Dr. Michael Brundage is a currently a Professor of Oncology and of Community Health and Epidemiology at Queen’s University. He received his fellowship in radiation oncology from the Princess Margaret Hospital at the University of Toronto. Since obtaining his MSc in epidemiology in 1991, Michael has had an interest in research and teaching that link epidemiological methods in clinical trials with clinical practice, including a major research focus in applied health-related quality of life research. His current research interests continue in clinical trials methodology and quality of life outcomes and he is considered an international authority on the use of quality of life information in clinical practice. His current profile also includes health services research related to appropriate access to quality care in radiotherapy. 

He is presently Director of the Division of Cancer Care and Epidemiology research unit at the Queen’s Cancer Research Institute at Kingston, and has a clinical practice at the Cancer Centre of Southeastern Ontario at the Kingston General Hospital. He was formerly the medical director of the CCSEO radiation oncology program, and uses this experience as a health administrator in creating a high-impact health services research agenda in radiation oncology that is relevant to Cancer Care Ontario’s mission and integrated with the CCO provincial radiation program. Among his many leadership activities, he serves on the Canadian Cancer Society Research Institute Advisory Committee on Research, co-chairs the NCIC CTG quality of life research committee, and serves and the Board of the International Society for Quality of Life Research where he was recent co-chair of the Society Scientific Committee.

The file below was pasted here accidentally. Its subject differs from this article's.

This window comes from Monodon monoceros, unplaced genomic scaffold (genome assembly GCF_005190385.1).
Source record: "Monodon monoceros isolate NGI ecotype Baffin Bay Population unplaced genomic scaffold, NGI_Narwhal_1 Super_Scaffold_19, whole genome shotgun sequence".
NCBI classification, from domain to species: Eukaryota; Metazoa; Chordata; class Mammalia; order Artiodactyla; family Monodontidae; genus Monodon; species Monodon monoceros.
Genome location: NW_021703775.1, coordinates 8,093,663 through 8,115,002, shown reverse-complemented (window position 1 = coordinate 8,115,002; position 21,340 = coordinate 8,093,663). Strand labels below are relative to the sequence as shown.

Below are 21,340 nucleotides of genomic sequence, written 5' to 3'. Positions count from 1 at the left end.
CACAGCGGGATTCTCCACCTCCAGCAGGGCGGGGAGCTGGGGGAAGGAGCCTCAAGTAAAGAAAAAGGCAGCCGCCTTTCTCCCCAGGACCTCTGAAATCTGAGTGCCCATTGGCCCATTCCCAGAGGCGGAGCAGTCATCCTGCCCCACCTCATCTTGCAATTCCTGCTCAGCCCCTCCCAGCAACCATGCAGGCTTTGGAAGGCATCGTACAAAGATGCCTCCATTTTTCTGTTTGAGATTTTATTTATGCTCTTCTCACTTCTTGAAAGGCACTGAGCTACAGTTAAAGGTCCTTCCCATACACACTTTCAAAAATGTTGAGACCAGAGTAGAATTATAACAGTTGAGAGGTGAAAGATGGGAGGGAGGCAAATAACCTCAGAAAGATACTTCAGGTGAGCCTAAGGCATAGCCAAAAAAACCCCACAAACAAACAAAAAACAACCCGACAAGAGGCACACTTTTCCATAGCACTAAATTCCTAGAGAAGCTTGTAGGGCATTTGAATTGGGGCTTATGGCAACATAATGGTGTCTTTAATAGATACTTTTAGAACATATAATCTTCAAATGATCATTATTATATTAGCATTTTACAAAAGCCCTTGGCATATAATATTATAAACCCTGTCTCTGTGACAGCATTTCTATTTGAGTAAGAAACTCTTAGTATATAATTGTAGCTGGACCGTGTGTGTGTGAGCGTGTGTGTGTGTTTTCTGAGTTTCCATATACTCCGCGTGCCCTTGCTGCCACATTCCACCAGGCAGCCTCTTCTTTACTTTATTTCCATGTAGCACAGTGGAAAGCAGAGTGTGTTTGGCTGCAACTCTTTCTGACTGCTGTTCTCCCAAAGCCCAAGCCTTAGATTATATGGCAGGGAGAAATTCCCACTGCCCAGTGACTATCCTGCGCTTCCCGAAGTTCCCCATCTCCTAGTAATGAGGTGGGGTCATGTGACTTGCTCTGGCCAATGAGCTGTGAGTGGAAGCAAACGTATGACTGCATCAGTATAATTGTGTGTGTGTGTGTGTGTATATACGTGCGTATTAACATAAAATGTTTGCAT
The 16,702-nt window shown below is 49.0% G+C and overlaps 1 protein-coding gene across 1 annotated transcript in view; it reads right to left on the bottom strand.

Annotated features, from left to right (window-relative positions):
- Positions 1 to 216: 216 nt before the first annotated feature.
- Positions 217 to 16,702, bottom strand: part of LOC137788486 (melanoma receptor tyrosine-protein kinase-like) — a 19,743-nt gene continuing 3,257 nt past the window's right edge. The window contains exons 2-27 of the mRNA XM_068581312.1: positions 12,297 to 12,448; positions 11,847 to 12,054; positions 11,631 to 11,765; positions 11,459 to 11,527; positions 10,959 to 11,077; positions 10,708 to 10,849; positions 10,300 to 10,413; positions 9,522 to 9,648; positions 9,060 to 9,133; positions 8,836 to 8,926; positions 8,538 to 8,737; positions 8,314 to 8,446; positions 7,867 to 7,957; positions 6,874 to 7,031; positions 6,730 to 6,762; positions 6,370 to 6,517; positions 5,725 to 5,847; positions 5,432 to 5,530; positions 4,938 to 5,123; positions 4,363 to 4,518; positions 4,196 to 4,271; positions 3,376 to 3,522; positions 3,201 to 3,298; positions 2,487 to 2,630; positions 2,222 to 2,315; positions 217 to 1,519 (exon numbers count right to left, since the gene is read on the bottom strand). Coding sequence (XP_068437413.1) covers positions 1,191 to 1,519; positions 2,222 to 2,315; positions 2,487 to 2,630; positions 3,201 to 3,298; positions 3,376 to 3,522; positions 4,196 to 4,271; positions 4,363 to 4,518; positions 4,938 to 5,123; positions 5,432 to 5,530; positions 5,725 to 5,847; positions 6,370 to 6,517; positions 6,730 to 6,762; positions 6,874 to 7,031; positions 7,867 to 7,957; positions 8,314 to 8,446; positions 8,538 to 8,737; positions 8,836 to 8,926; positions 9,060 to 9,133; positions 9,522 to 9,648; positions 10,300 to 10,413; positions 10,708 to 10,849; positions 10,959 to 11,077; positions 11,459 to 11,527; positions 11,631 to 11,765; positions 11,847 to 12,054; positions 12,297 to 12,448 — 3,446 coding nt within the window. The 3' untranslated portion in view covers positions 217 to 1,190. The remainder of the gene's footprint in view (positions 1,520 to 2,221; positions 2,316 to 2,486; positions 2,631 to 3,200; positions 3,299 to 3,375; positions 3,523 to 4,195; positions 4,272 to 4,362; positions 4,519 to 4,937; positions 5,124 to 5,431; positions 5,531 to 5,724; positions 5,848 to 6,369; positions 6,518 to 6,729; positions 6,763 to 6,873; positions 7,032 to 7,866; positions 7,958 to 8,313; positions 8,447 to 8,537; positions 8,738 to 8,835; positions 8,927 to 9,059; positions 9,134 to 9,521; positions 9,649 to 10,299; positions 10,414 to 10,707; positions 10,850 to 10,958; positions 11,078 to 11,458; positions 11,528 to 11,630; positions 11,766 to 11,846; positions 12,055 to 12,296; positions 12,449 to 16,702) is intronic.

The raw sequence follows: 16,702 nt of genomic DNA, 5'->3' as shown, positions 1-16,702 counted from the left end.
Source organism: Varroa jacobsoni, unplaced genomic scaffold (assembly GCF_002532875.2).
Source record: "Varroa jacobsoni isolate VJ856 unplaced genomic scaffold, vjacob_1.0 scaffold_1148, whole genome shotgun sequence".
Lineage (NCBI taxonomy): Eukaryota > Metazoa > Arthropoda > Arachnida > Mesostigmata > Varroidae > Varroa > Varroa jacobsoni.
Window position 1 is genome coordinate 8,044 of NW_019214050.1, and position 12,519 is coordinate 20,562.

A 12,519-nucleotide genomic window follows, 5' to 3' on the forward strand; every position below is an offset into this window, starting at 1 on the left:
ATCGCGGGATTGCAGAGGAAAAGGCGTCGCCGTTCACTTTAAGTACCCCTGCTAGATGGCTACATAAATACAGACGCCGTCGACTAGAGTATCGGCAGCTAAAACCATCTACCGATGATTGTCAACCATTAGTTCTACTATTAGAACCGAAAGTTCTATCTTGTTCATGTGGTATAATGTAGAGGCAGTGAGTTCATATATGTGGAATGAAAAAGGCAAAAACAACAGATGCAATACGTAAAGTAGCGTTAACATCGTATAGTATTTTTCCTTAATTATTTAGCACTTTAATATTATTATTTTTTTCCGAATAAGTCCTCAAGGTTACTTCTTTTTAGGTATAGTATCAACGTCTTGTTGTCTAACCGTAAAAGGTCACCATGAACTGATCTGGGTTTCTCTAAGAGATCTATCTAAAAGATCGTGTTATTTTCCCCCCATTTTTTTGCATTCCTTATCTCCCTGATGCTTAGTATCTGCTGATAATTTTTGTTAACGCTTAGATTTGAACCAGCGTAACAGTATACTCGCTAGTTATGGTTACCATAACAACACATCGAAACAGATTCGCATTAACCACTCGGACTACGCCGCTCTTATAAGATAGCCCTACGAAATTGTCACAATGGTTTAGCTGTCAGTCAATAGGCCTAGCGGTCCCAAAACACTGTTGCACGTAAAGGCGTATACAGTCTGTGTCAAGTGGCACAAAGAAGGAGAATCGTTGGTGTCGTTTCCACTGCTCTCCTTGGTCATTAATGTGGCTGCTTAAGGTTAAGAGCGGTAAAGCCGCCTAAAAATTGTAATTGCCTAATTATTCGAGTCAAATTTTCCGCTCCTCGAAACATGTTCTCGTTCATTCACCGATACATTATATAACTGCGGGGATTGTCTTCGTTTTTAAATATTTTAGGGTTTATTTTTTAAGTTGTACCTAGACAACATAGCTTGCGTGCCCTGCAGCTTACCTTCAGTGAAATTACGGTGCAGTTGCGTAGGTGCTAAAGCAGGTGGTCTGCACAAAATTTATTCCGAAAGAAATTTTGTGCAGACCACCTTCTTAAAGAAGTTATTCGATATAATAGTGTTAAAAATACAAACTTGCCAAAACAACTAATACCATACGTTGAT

Dr. Gabor Fichtinger

Dr. Gabor Fichtinger holds a BS and MS in Electrical Engineering and Doctorate in Computer Science from the Technical University of Budapest, Hungary, in 1986, 1988, and 1990, respectively. He received postdoctoral training at the University of Texas at Austin between 1990-1992 in high performance computing and biomedical visualization. In 1993, he joined the George Washington University where he architected radiotherapy and neurosurgery navigation systems. Before joining the Johns Hopkins University in 1999, he worked in the medical device industry and developed image-guided radiation therapy systems.

Dr. Fichtinger is Professor of Computer Science at Queen’s University and holds multiple cross and adjunct appointments at Queen’s and the Johns Hopkins University in Baltimore.  Dr. Fichtinger serves on the Board of Directors of the International Society of Medical Image Computing and Computer Assisted Interventions and the editorial board of Medical Image Analysis. He is a scientific reviewer for leading journals, conferences, publishers and research funding agencies.